Wednesday, March 29, 2017

Kashmir-China relationship

(China Pakistan Economic Corridor (CPEC) which includes Gilgit-Baltistan area of the erstwhile State of Jammu & Kashmir can revive historical connection of Kashmir with China)

Presently, the China Pakistan Economic Corridor is the hot news. The project is being implemented by China and Pakistan at an accelerated pace. Work in full swing started on it in 2015 after an agreement was signed between China and Pakistan to link the warm waters of the Arabian Sea to China and Central Asia. CPEC projects will provide China with an alternate route for energy supplies, as well as a new route by which Western China can conduct trade. Pakistan stands to gain due to upgrade of infrastructure and introduction of a reliable energy supply. It is said that the plans for the corridor date back to 1950 and motivated the construction of Karakoram Highway in 1959. The CPEC was formalised on November 13, 2016 when the first Chinese convoy carrying 250 containers arrived in Gwadar for export to Bangladesh, Sri Lanka, the UAE and the EU. The Chinese exports via Malacca Straits have not only been lengthy but also subject to risk due to the problems in the area. The new corridor is a big boon for Chinese from all angles. It will also allow the Central Asian countries to have an alternate route. Pakistan will have a tremendous impact in every possible way including abundance of energy from which it has been suffering.
In fact, the development of this economic activity would be a boon for the entire South Asian region. One would have expected that India which from the time of Pandit Nehru has been trying to lead South Asia for development would welcome the setting up of this economic zone. On the contrary, the Indian side has been feeling uncomfortable with the setting up of this economic corridor. Unfortunately, they have been facilitating the re-colonisation of the country by the western powers especially, the Americans through a corporate culture. There is still time to take a bold initiative and offer to join this important economic activity which could sort out the age old political problems facing the sub-continent. Ironically, all the earlier Indian supporters including Russia are keen to join the corridor.
The most important constituent of the corridor is the road and rail link that would be passing through Gilgit-Baltistan which has been part of the erstwhile state of Jammu & Kashmir. Interestingly, Kashmir getting a connection to this link which has in fact been the historical route of trade between Kashmir and China till 1947 would be a big boon to the otherwise physically and politically isolated Kashmir Valley. The traders from Yarqand, Kashgar and other places used to come regularly to Kashmir with their long lines of Bactrian camels. The Zoji La route was the famous caravan route for trade with the Central Asia and China including Yarqand, Kashgar, and Sinkiang and so on. The Hajis from Yarqand used to go to Makkah through Kashmir. There was a Sarai of Yarqandis in Safakadal known as Kak Sarai where one could see lines of Bactrian camels (Double Humped) which used to come from Yarqand and other places.  In fact, a large number of refugees from the Chinese Revolution in 1949 came from Sinkiang and Yarqand to Kashmir. They ultimately migrated to Turkey and other places. Some remained here. This route was a small branch of the historically famous Silk Route.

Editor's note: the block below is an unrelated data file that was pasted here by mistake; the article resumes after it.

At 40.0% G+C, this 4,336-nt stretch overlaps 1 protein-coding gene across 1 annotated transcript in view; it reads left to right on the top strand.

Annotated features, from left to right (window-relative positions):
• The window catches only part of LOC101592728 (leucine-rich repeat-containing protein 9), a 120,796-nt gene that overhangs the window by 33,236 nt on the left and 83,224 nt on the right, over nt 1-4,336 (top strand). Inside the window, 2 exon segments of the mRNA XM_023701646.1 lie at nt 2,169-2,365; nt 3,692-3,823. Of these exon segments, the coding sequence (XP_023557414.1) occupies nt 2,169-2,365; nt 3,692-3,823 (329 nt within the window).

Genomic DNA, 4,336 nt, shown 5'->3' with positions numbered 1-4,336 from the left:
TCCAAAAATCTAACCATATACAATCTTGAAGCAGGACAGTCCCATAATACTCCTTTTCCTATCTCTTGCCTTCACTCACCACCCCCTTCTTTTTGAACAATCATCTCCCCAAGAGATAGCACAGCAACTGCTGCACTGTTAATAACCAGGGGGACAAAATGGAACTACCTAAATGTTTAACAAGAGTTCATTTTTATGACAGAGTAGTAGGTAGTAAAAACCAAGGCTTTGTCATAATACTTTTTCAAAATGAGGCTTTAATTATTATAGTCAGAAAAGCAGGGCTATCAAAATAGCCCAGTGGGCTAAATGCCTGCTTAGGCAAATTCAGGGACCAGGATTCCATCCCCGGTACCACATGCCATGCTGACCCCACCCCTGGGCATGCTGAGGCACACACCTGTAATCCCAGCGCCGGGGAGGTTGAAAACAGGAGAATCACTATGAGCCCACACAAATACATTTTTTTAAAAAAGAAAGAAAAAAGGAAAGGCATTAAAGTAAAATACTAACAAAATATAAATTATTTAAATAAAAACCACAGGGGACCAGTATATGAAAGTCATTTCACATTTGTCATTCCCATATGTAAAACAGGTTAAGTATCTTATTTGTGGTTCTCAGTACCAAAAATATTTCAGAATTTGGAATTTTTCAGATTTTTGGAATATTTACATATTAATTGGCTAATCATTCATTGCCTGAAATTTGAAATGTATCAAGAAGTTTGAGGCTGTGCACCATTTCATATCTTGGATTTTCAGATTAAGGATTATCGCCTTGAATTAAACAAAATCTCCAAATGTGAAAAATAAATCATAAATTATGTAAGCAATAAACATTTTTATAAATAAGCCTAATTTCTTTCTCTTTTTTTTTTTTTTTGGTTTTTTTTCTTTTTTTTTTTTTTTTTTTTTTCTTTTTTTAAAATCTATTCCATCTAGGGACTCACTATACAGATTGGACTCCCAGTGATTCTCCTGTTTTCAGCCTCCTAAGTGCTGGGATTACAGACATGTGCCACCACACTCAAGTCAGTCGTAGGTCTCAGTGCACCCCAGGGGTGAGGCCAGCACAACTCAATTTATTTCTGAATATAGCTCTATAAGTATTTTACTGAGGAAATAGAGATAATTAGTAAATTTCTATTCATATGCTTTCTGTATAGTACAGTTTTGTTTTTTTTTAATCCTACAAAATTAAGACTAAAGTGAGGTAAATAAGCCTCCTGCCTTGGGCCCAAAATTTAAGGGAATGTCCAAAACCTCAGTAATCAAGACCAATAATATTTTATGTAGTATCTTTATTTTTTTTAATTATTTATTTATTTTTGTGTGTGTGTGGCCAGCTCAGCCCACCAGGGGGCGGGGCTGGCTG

Incidentally, Kashmir has had strong relationship with China in the past. The Annals of Tang dynasty of China know Lalitaditya-Muktapida under the name of Mu-to-pi, as the King of Kashmir who sent an embassy to the Chinese court during the reign of Emperor Hiuen-tsung (AD 713-755). The main purpose of the embassy had been to seek alliance of the Chinese rulers against Tibet. Ambassador U-li-to whom Mu-to-pi had sent to the imperial court distinctly claimed for his master repeated victories over Tibetans. The auxiliary Chinese force of two hundred thousand men which the Kashmir King invited to his country and for which he proposed to establish a camp on the shores of Mahapadma or Volur Lake, was meant for further operations against the common foe. There is evidence that the Tibetans had established a powerful empire at that time and had threatened both Kashmir as well as China. As there is no evidence of any Bhautta invasion of Kashmir, one must assume that Lalitaditya’s expeditions towards north were real and lasting and checked the Tibetan march towards Kashmir. Lalitaditya had also subdued Kashmir’s immediate northern neighbours, the Dards. The Dard tribes have from very early times to the present day inhabited the mountain territories immediately adjoining Kashmir to the north and north-west. The very safety of the valley has many times necessitated expeditions against these areas.
As has been opined by many experts, the setting up of this corridor which passes through a part of Kashmir may ultimately help in resolving this age old problem and bring peace not only to the valley but the entire sub-continent. The example of the European countries shows that it is ultimately the economic considerations which take precedence. If after fighting two destructive world wars all these countries finally came together to form the European Union, why can’t India and Pakistan which too have fought a number of wars come together to ameliorate their economically backward masses? We did fight the colonialists and got rid of them but they came back as neo-colonialists through various economic handles with local collaboration. Those people instead of ameliorating our economically weak status created discord and disputes and supplied us weapons to fight each other. This helped them keep their own economies running at our cost. It is time for a rethink if we want to survive and progress. Kashmir could become a free trade zone for the Corridor and practically take on the role of Switzerland through those destructive wars. Let there be an open debate on the subject.